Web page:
In the evening Nick and I sit outside and share the lobster Daniel has obtained for us.  It is a fitting start to our August in St Vaast.

Jurassic Hike

I broke my left wrist just over a year ago.  I skidded on scree on the Dorset Coast Path and put my hands down to break the fall.  Snap!  Only minutes before, Rollo and I had been discussing the merits of buying walking poles like the ones wielded by walkers we had passed that day.

We have our walking poles now but we have only just managed to book time to resume where we left off.  We have been partly constrained by a) the fact that our next stretch takes us over the Army Ranges at Lulworth and access to this land is restricted at times other than weekends and the summer holiday period, and b) we are set on walking the route in its correct sequence.

I’ve driven to East Chaldon to stay overnight.  By the time Rollo and I are ready for delivery to Kimmeridge the following morning it is 10 o’clock.  Terry is driving us to the cliff top and on the way we pick up two hitch-hikers who are going to walk the same stretch.  And by the time Rollo and I have got our act together and are posing by the signpost ready for the off,  this couple has already reached the first crest as you start to leave the wide sweep of cliff top that arcs round Kimmeridge Bay.

As we trek round towards the lower slope of Tyneham Cap we can look back and see Broad Bench and Long Ebb rock platforms slightly exposed by the tide.  We probably take a wrong turn here because the track we choose takes us very close indeed to the cliff edge, but the yellow posts which mark out the coast path were not clearly placed.  We’ve actually avoided a short steep climb but there is more to come……

The track along Gad Cliff is easy, with views of the village of Tyneham to our right, and we soon come to a steep descent into Worbarrow Bay, passing a pretty bay (Pondfield) east of the headland known as Worbarrow Tout.  I eat one of my hard-boiled eggs with a white bread roll.  (I am getting over a minor gastric upset so walking on a minimal plain diet).  Rollo tucks into her “delicious” smoked salmon, cream cheese and cucumber roll.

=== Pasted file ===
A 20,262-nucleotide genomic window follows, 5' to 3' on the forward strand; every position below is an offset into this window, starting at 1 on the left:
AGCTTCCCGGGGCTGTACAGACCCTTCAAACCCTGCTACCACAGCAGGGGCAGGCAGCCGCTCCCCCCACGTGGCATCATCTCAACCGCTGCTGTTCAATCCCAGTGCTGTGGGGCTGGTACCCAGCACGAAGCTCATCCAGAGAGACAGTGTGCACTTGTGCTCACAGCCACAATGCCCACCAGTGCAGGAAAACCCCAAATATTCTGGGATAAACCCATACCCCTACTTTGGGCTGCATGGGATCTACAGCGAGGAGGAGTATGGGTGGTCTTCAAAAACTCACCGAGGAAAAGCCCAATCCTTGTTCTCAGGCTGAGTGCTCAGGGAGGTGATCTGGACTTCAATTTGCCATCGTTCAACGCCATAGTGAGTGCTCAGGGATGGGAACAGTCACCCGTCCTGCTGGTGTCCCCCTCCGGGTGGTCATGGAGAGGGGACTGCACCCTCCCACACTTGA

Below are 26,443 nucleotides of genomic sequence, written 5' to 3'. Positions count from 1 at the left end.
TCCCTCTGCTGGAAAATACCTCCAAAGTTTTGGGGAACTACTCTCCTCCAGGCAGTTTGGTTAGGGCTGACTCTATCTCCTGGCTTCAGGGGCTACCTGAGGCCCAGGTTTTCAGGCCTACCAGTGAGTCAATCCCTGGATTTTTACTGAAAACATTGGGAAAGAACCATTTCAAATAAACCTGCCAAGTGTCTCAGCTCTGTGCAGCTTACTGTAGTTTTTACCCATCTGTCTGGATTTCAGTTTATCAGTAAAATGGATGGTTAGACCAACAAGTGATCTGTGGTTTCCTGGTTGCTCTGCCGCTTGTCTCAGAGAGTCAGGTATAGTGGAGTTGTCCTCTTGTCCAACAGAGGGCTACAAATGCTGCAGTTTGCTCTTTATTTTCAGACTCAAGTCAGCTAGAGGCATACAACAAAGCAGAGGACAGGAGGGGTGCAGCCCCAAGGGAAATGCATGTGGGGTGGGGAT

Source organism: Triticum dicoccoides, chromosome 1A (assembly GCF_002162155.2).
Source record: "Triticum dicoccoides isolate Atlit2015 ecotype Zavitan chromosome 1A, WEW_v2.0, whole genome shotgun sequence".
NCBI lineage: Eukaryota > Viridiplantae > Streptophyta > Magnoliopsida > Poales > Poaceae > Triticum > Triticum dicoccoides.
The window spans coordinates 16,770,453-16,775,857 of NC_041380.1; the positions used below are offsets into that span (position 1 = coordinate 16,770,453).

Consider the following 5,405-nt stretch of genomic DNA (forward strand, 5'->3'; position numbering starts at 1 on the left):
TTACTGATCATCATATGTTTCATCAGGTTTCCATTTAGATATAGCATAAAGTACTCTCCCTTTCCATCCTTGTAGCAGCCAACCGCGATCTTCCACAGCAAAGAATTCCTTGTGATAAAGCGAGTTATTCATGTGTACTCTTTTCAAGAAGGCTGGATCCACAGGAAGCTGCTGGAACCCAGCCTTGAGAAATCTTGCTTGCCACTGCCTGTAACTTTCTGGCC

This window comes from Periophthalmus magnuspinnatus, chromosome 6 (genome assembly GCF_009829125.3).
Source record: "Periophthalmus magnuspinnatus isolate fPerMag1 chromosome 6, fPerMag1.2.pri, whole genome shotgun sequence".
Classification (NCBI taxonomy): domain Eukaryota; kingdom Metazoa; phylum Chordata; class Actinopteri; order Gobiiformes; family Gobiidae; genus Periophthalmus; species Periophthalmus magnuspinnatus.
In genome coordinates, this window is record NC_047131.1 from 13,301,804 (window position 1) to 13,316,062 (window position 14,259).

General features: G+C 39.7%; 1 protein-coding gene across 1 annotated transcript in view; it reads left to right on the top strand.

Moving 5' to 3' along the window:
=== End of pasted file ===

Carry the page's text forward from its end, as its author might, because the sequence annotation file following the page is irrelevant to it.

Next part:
Climbing out of Worbarrow Bay means the first of two killer ascents.  But first we have a short discourse over a large toadstool which might be a Horse Mushroom or a Yellowstainer.  We have bitten off – not the mushroom but the hill – and it is a long hard chew to struggle to the top.  Fortunately it is not hot, though windy, but it is tiring work for us both.  Once at the top we draw breath in Flowers Barrow and enjoy the views north to Lulworth Castle.  A large blue marquee is still visible, a remnant of Camp Bestival which took place at the weekend.

We make our way along the cliff and reach Halcombe Vale which will take us down to the small beach at Arish Mell.  It is worth stopping to enjoy the views across Bindon Range.  Lulworth Camp lies at the western edge of the army land.  It is tough on the leg calves as you descend to Arish Mell; sadly we cannot explore this small beach because the army restrict access at all times.  There is a small slipway and Terry tells us later that the army uses this beach for joint exercises with the American military.

Now we have a slog ahead of us.  Rollo is not even sure she wants to take the coastal climb up to Bindon Hill.  There is a slightly inland option to Lulworth Cove which, for coastal walkers, probably ‘counts’. But I point to a place on the lower slopes and suggest we get to this point and review our options.

We never have this debate but each retreat into ourselves, draw on inner resources and, not wishing to sound too much of a drama queen but sounding like one anyway, we battle to the top.   I flop down in a grassy knoll, strip some layers off and eat my second egg and roll.  I was not so blinkered that I had not noticed a clump of dainty harebells, like so many dancing fairies, on the track as I reached the summit.  I go back to capture this image.

The coast path now traces the Chalk scarp as it arcs south towards Mupe Bay.  There is a steep, treacherous clamber down a track, partially stepped.  But the steps are more hindrance than help as many of them are falling away.  A descent ought to be lighter on the legs but it is steep and unstable underfoot.  Oh to be like the kids who, earlier, had dashed past us on the track down to Worbarrow, like so many young mountain goats.

Once on the flat we have reached Mupe Bay which is a sheltered embayment facing east.  On the descent we had wonderful views of the beach with its classic beach cusps.  The strip of limestone ledges which projects eastwards at the southern margin must add to the shelter.  The water is so clear you can sea the cloak of brown Fucus seaweed fronds afloat on the tide.  This would be a great little rock platform to work on a low spring tide.